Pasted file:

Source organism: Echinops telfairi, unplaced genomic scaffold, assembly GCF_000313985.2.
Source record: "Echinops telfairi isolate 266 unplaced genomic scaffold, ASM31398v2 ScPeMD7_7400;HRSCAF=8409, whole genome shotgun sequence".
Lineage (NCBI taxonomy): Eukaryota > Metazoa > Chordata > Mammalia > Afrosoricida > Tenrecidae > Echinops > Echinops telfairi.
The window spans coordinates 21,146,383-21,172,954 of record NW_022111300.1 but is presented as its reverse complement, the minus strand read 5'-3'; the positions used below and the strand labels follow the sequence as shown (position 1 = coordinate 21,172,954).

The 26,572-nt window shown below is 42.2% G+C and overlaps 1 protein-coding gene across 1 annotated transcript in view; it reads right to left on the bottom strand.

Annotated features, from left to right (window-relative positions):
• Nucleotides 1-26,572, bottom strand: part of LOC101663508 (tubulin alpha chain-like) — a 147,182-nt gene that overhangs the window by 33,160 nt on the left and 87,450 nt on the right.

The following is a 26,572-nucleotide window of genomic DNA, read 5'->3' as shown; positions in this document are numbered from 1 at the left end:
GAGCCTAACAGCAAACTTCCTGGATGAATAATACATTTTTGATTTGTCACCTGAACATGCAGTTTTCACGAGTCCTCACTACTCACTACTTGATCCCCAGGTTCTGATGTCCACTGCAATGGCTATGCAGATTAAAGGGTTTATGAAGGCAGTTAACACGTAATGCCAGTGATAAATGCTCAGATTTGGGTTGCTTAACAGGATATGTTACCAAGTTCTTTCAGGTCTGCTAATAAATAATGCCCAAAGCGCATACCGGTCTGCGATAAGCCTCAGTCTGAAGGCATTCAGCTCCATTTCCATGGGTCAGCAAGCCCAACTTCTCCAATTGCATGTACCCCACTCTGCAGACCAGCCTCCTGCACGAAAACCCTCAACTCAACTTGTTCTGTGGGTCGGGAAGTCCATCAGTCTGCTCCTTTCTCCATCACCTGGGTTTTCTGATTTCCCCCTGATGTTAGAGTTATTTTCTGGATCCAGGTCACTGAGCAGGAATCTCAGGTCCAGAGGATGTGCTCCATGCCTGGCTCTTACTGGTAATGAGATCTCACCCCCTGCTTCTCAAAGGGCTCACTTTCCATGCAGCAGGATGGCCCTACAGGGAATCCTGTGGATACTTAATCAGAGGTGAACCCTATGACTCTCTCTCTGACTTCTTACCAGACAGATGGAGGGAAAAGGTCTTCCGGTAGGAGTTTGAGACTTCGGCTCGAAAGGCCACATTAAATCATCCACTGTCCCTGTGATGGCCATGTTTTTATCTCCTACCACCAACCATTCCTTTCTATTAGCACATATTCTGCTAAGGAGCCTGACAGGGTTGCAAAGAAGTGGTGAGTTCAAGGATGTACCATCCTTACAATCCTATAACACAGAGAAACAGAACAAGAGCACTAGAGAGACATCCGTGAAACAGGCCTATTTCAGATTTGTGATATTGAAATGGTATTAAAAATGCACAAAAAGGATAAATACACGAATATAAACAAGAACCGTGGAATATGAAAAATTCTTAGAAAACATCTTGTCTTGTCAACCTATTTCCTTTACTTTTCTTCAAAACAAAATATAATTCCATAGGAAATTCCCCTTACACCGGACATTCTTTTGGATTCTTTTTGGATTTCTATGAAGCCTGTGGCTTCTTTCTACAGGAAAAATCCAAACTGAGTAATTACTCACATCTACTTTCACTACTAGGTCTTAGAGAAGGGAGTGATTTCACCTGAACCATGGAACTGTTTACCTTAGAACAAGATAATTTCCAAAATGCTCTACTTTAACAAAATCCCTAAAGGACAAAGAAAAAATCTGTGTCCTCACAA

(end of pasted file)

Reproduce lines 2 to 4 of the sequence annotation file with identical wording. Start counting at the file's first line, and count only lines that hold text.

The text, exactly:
Source record: "Echinops telfairi isolate 266 unplaced genomic scaffold, ASM31398v2 ScPeMD7_7400;HRSCAF=8409, whole genome shotgun sequence".
Lineage (NCBI taxonomy): Eukaryota > Metazoa > Chordata > Mammalia > Afrosoricida > Tenrecidae > Echinops > Echinops telfairi.
The window spans coordinates 21,146,383-21,172,954 of record NW_022111300.1 but is presented as its reverse complement, the minus strand read 5'-3'; the positions used below and the strand labels follow the sequence as shown (position 1 = coordinate 21,172,954).